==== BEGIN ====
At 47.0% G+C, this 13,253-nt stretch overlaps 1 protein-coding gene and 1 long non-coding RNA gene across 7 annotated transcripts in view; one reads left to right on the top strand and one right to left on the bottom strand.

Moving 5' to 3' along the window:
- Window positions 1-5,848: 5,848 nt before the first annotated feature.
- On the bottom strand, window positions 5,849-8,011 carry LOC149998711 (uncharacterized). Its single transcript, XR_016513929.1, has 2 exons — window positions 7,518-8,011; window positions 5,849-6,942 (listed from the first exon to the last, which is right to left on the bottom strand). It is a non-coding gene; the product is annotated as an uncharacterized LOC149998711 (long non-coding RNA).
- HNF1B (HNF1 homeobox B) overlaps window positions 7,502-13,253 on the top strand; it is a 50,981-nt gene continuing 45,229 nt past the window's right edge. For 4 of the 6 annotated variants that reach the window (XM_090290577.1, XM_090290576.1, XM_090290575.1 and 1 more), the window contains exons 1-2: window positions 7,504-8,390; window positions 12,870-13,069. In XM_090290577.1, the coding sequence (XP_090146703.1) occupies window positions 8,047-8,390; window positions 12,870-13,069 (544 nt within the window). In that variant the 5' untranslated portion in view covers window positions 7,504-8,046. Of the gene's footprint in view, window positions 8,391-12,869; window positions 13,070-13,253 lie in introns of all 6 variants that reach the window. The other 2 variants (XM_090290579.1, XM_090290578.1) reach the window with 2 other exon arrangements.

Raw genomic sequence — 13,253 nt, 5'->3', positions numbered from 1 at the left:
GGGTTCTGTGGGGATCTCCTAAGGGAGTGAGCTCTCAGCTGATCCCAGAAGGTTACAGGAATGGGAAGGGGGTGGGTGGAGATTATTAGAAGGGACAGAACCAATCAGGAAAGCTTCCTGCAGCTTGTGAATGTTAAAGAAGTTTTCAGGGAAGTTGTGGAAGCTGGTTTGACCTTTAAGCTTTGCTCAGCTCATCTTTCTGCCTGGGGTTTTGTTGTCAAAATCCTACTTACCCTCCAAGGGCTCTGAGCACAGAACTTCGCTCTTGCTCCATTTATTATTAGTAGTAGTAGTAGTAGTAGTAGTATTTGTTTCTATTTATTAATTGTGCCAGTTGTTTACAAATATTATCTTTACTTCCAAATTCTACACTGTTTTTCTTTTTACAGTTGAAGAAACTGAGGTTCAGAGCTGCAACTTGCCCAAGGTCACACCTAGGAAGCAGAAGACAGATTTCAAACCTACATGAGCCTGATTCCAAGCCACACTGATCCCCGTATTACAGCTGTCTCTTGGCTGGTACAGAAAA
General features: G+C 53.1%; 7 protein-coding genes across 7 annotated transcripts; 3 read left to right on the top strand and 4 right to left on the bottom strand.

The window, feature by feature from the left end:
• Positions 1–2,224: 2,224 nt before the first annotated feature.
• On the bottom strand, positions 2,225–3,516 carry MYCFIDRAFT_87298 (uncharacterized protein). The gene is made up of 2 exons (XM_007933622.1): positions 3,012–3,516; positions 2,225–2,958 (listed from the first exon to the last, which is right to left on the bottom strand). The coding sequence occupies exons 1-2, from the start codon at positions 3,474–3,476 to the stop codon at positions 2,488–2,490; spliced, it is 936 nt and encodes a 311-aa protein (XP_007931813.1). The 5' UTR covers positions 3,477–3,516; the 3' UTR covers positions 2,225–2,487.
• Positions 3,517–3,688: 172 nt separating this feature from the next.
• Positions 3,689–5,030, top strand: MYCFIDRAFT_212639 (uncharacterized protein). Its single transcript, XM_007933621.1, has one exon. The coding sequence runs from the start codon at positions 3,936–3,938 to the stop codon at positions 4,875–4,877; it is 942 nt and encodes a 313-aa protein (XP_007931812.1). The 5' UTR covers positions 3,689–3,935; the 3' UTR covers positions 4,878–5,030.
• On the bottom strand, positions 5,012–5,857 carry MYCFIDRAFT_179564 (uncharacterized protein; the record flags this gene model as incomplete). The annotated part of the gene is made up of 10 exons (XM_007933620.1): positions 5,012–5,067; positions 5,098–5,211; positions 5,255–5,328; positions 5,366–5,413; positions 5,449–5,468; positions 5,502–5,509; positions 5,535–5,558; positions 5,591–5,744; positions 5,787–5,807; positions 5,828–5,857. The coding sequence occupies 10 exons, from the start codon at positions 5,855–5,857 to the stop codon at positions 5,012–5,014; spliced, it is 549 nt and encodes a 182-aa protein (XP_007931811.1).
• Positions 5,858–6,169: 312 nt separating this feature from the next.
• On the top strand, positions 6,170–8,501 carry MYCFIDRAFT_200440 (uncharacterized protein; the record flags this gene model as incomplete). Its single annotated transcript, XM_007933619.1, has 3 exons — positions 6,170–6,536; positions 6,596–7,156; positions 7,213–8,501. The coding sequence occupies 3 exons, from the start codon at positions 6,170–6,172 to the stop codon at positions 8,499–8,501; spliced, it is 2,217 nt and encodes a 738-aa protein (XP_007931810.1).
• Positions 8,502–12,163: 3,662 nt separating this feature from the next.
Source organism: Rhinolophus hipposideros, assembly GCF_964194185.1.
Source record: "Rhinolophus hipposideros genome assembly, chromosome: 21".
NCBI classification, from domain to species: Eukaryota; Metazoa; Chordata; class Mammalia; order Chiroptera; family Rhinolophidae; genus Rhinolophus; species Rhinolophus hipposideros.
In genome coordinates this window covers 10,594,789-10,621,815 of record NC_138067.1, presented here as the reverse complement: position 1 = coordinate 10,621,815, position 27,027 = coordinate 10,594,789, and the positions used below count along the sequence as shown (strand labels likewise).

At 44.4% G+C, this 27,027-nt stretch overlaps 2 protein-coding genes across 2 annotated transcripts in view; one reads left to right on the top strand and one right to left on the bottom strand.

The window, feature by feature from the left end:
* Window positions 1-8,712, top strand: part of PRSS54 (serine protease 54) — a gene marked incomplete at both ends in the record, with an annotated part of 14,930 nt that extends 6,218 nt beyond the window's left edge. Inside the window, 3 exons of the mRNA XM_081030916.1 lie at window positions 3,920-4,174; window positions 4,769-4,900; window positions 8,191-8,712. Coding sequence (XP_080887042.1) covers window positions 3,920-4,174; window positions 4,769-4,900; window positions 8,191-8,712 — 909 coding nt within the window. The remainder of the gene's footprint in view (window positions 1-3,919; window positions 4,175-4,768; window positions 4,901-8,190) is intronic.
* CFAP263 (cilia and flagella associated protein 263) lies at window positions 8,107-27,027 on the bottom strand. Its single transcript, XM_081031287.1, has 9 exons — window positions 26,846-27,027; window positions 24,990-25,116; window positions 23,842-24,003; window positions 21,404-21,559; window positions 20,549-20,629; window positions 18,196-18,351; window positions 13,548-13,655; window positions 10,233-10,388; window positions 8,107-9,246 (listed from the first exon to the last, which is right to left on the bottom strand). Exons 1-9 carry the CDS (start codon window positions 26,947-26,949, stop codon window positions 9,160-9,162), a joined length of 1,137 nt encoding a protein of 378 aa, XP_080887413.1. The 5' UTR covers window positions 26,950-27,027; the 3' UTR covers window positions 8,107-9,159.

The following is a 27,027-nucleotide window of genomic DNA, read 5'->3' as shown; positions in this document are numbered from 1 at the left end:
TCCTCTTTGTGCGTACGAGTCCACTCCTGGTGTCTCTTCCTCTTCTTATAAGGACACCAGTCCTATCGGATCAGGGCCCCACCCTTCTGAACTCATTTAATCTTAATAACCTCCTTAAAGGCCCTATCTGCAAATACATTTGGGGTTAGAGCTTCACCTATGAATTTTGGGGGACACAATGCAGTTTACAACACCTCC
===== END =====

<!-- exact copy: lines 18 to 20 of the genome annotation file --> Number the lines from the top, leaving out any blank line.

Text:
Source organism: Rhinolophus hipposideros, assembly GCF_964194185.1.
Source record: "Rhinolophus hipposideros genome assembly, chromosome: 21".
NCBI classification, from domain to species: Eukaryota; Metazoa; Chordata; class Mammalia; order Chiroptera; family Rhinolophidae; genus Rhinolophus; species Rhinolophus hipposideros.